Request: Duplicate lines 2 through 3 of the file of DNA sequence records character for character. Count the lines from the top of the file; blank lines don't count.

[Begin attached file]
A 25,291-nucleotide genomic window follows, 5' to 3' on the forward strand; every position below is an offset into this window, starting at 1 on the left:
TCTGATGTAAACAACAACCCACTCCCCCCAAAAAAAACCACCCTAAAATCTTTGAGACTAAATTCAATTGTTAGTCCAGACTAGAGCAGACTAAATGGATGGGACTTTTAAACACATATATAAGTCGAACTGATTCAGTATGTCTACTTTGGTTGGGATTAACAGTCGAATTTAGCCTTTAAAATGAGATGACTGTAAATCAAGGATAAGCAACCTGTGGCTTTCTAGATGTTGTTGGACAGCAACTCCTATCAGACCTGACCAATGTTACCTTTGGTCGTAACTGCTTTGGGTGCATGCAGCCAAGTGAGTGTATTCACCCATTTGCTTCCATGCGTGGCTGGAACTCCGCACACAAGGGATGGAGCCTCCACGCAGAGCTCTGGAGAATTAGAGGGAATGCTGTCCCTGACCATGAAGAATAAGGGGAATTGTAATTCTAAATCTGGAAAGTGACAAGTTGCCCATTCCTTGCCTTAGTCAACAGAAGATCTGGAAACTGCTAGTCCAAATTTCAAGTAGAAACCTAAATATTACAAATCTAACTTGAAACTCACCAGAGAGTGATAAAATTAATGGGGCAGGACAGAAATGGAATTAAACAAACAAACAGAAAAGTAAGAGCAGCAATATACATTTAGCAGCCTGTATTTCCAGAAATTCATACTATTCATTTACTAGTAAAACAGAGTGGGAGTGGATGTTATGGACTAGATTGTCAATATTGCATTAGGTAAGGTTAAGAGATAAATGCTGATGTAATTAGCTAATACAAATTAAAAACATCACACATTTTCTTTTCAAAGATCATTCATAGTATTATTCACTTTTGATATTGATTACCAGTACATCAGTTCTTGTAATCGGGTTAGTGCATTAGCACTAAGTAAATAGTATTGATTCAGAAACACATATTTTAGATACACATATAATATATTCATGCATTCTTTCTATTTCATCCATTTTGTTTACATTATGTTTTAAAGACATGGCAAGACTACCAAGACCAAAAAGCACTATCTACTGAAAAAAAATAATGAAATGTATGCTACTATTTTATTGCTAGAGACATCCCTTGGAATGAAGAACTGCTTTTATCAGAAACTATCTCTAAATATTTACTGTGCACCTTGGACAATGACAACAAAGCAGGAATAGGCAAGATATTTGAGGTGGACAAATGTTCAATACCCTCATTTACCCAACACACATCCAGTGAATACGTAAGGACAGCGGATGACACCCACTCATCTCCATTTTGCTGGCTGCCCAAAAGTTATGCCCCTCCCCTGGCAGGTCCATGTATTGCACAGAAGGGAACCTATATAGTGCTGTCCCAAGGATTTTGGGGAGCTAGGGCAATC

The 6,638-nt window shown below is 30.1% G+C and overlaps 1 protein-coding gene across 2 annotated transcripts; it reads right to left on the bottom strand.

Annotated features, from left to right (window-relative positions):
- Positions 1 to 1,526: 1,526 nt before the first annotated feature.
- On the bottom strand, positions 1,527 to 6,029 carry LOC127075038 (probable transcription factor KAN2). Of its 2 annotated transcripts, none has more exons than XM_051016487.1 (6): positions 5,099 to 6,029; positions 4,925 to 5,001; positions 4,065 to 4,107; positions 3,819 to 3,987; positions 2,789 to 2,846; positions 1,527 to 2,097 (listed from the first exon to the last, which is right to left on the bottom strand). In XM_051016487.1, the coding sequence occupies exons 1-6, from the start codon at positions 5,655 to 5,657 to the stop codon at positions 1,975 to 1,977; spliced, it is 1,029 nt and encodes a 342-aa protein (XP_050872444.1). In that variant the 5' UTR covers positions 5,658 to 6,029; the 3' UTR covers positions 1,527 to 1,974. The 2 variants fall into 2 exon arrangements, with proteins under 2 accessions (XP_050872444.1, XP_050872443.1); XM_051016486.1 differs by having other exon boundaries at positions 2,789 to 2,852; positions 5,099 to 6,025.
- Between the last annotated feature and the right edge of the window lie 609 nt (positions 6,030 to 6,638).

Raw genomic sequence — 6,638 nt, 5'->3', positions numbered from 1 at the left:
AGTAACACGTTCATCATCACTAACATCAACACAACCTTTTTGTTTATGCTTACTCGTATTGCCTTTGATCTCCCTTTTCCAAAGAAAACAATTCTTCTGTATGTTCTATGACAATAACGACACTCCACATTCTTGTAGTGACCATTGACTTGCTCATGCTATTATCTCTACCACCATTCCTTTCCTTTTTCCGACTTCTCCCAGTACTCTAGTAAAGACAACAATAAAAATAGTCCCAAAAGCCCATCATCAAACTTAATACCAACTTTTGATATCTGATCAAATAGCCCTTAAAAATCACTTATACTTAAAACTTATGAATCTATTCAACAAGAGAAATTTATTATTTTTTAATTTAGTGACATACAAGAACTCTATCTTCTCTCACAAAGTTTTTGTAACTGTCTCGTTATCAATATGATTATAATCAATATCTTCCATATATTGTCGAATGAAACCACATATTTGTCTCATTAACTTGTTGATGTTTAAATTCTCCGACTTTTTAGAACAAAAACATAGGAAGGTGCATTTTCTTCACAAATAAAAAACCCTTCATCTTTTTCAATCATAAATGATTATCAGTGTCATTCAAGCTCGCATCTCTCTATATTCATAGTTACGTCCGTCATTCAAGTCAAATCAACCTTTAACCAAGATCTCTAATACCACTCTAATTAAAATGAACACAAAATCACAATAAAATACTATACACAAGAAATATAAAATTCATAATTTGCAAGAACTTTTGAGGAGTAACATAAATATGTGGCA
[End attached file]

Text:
TCTGATGTAAACAACAACCCACTCCCCCCAAAAAAAACCACCCTAAAATCTTTGAGACTAAATTCAATTGTTAGTCCAGACTAGAGCAGACTAAATGGATGGGACTTTTAAACACATATATAAGTCGAACTGATTCAGTATGTCTACTTTGGTTGGGATTAACAGTCGAATTTAGCCTTTAAAATGAGATGACTGTAAATCAAGGATAAGCAACCTGTGGCTTTCTAGATGTTGTTGGACAGCAACTCCTATCAGACCTGACCAATGTTACCTTTGGTCGTAACTGCTTTGGGTGCATGCAGCCAAGTGAGTGTATTCACCCATTTGCTTCCATGCGTGGCTGGAACTCCGCACACAAGGGATGGAGCCTCCACGCAGAGCTCTGGAGAATTAGAGGGAATGCTGTCCCTGACCATGAAGAATAAGGGGAATTGTAATTCTAAATCTGGAAAGTGACAAGTTGCCCATTCCTTGCCTTAGTCAACAGAAGATCTGGAAACTGCTAGTCCAAATTTCAAGTAGAAACCTAAATATTACAAATCTAACTTGAAACTCACCAGAGAGTGATAAAATTAATGGGGCAGGACAGAAATGGAATTAAACAAACAAACAGAAAAGTAAGAGCAGCAATATACATTTAGCAGCCTGTATTTCCAGAAATTCATACTATTCATTTACTAGTAAAACAGAGTGGGAGTGGATGTTATGGACTAGATTGTCAATATTGCATTAGGTAAGGTTAAGAGATAAATGCTGATGTAATTAGCTAATACAAATTAAAAACATCACACATTTTCTTTTCAAAGATCATTCATAGTATTATTCACTTTTGATATTGATTACCAGTACATCAGTTCTTGTAATCGGGTTAGTGCATTAGCACTAAGTAAATAGTATTGATTCAGAAACACATATTTTAGATACACATATAATATATTCATGCATTCTTTCTATTTCATCCATTTTGTTTACATTATGTTTTAAAGACATGGCAAGACTACCAAGACCAAAAAGCACTATCTACTGAAAAAAAATAATGAAATGTATGCTACTATTTTATTGCTAGAGACATCCCTTGGAATGAAGAACTGCTTTTATCAGAAACTATCTCTAAATATTTACTGTGCACCTTGGACAATGACAACAAAGCAGGAATAGGCAAGATATTTGAGGTGGACAAATGTTCAATACCCTCATTTACCCAACACACATCCAGTGAATACGTAAGGACAGCGGATGACACCCACTCATCTCCATTTTGCTGGCTGCCCAAAAGTTATGCCCCTCCCCTGGCAGGTCCATGTATTGCACAGAAGGGAACCTATATAGTGCTGTCCCAAGGATTTTGGGGAGCTAGGGCAATC

The 6,638-nt window shown below is 30.1% G+C and overlaps 1 protein-coding gene across 2 annotated transcripts; it reads right to left on the bottom strand.